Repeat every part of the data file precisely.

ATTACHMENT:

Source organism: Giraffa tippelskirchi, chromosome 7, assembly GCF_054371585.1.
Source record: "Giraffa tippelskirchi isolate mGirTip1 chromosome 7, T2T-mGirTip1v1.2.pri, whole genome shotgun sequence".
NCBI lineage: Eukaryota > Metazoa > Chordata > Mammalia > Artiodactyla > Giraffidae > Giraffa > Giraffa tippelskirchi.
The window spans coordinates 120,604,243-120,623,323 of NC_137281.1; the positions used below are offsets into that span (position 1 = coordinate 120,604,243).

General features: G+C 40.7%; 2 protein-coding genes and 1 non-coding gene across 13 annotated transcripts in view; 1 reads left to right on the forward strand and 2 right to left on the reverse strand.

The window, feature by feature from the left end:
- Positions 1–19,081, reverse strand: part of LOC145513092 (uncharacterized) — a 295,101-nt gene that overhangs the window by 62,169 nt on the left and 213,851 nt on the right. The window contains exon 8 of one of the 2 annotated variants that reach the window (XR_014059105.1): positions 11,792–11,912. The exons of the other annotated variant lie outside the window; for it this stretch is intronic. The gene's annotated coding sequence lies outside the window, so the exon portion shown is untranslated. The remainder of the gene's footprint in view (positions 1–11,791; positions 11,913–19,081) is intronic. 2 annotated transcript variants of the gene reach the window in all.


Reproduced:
Source organism: Giraffa tippelskirchi, chromosome 7, assembly GCF_054371585.1.
Source record: "Giraffa tippelskirchi isolate mGirTip1 chromosome 7, T2T-mGirTip1v1.2.pri, whole genome shotgun sequence".
NCBI lineage: Eukaryota > Metazoa > Chordata > Mammalia > Artiodactyla > Giraffidae > Giraffa > Giraffa tippelskirchi.
The window spans coordinates 120,604,243-120,623,323 of NC_137281.1; the positions used below are offsets into that span (position 1 = coordinate 120,604,243).

General features: G+C 40.7%; 2 protein-coding genes and 1 non-coding gene across 13 annotated transcripts in view; 1 reads left to right on the forward strand and 2 right to left on the reverse strand.

The window, feature by feature from the left end:
- Positions 1–19,081, reverse strand: part of LOC145513092 (uncharacterized) — a 295,101-nt gene that overhangs the window by 62,169 nt on the left and 213,851 nt on the right. The window contains exon 8 of one of the 2 annotated variants that reach the window (XR_014059105.1): positions 11,792–11,912. The exons of the other annotated variant lie outside the window; for it this stretch is intronic. The gene's annotated coding sequence lies outside the window, so the exon portion shown is untranslated. The remainder of the gene's footprint in view (positions 1–11,791; positions 11,913–19,081) is intronic. 2 annotated transcript variants of the gene reach the window in all.